Each Aff1 article on GEO takes into account the cultural context. For Serbia, Montenegro (or in a word Yugoslavia) this is especially important. Therefore, our advice on working with this GEO is based on the features and prerequisites of the mentality. Let this article reveal to you the maximum of insights and bring tangible benefits.

The main thing you need to know about the country

Yugoslavia is a defunct state in Europe that existed on the Balkan Peninsula from 1918 to 2003. It had access to the Adriatic Sea.

Yugoslavia included 6 republics: Serbia, Croatia, Slovenia, Macedonia, Montenegro and Bosnia and Herzegovina, now all independent. Federal Republic of Yugoslavia included the now independent states of Montenegro and Serbia. We will devote maximum attention to them.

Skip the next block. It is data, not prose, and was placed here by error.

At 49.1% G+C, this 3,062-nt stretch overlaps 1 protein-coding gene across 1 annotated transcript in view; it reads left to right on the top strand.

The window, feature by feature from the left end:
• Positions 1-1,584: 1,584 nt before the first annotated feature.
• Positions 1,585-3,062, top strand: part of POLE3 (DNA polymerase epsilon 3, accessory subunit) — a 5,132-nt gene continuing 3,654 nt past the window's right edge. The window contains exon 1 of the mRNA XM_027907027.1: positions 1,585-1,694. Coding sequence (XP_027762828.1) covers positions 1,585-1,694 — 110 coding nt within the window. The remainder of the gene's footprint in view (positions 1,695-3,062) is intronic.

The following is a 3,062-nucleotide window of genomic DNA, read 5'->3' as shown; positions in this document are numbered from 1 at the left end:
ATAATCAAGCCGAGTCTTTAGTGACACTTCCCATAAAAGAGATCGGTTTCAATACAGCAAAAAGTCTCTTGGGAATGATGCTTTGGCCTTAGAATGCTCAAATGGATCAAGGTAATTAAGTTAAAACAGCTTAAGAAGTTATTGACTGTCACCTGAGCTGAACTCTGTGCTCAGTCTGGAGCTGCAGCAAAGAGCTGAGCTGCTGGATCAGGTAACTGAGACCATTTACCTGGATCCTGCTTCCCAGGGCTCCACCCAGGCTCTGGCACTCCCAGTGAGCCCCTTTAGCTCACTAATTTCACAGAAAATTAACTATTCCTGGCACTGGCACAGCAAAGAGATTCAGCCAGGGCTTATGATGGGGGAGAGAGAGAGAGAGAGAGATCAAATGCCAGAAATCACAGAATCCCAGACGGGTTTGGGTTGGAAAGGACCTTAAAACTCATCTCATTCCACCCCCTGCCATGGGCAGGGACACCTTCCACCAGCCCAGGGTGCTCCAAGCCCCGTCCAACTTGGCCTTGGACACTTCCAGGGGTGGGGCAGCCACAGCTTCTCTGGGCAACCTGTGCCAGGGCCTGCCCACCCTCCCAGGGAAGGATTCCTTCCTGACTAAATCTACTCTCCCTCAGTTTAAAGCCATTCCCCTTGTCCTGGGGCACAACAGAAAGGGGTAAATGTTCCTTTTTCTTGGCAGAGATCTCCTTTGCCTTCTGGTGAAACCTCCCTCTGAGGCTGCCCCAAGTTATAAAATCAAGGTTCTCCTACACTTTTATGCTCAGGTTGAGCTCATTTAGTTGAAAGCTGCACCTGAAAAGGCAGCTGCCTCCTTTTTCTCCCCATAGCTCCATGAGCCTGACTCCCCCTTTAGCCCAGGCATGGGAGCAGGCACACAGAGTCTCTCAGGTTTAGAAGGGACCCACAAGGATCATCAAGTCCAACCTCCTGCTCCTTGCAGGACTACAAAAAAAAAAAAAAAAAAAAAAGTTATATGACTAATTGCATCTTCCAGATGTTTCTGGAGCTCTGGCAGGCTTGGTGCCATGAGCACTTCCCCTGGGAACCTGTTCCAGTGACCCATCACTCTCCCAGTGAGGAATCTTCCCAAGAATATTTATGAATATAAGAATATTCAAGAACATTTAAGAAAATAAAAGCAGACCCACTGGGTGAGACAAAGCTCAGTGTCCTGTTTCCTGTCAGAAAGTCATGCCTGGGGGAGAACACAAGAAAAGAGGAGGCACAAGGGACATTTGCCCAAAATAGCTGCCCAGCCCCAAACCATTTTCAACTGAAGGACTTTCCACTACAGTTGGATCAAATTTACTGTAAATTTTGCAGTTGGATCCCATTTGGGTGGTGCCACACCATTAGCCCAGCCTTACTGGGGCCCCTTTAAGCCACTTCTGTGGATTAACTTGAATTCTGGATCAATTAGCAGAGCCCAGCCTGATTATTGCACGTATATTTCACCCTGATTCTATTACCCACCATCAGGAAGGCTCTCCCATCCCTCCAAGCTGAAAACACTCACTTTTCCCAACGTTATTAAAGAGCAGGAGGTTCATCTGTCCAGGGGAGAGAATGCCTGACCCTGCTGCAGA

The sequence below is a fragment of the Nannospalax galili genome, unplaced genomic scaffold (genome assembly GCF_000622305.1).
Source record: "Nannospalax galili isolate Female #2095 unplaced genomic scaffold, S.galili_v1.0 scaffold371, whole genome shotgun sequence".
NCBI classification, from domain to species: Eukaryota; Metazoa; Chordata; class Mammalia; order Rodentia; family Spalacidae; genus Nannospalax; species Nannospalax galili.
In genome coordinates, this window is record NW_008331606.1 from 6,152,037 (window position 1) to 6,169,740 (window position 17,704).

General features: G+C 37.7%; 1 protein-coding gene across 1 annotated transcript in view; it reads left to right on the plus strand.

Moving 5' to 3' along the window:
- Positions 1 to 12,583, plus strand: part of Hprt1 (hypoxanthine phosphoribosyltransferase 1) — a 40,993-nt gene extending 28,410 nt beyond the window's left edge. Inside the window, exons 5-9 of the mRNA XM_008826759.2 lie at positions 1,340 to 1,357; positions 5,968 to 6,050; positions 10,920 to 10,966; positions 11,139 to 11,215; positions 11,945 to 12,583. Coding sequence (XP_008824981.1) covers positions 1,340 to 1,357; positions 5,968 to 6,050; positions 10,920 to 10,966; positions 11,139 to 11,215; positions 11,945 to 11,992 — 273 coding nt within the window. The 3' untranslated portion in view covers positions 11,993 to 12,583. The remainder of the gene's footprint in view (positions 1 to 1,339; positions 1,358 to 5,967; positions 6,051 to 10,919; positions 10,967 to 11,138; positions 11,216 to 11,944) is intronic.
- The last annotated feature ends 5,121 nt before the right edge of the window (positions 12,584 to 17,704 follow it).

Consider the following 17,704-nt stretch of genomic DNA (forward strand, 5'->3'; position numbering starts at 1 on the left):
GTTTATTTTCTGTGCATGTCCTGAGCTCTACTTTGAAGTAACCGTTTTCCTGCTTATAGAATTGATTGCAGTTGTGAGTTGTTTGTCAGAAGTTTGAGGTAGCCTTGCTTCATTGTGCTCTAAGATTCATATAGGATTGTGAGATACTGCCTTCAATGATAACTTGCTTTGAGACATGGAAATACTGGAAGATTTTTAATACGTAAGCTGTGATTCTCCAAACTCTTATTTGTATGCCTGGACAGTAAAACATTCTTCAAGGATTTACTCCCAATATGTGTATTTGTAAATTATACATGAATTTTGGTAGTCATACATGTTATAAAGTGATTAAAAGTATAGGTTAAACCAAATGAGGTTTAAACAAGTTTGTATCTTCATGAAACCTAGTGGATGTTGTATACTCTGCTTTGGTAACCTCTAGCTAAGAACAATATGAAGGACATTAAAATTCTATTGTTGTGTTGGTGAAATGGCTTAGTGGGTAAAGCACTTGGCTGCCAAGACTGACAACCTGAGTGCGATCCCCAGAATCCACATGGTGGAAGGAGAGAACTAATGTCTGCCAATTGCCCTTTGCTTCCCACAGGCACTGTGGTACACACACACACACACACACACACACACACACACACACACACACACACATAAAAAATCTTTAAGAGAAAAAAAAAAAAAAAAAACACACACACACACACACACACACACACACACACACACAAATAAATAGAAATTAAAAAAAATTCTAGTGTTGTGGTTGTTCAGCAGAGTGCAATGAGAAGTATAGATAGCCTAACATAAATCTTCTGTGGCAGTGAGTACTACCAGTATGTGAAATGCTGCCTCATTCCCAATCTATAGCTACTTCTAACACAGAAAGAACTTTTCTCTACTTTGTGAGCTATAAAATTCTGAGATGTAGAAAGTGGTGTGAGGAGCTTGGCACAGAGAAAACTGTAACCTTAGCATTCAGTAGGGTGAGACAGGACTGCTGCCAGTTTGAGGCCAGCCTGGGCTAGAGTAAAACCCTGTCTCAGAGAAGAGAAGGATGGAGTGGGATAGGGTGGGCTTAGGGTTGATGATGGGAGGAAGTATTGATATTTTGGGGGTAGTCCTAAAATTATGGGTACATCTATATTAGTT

Now let’s look for common features that will help in working with traffic.

But first, an analysis of the prerequisites.

How did it happen?

Yugoslavia (as the Kingdom of Serbs, Croats and Slovenes) broke up into several states.

The Federal Republic of Yugoslavia (aka Third Yugoslavia) was established on April 27, 1992 and included two republics: Serbia and Montenegro.

In May 2006, following a referendum, Montenegro was transformed into an independent state, after which the Federal Republic of Yugoslavia ceased to exist.

Among the republics of the former Yugoslavia, Slovenia and Croatia are full members of the union.

Another specific point: distinguish between the Republika Srpska (part of Bosnia and Herzegovina) and Serbia (a separate state). If your addressee is a Serb, then he may even be flattered. But the rest (Boshnyaks and Croats) are annoyed by this misunderstanding. Just remember: Republika Srpska and Republic of Serbia are not the same thing.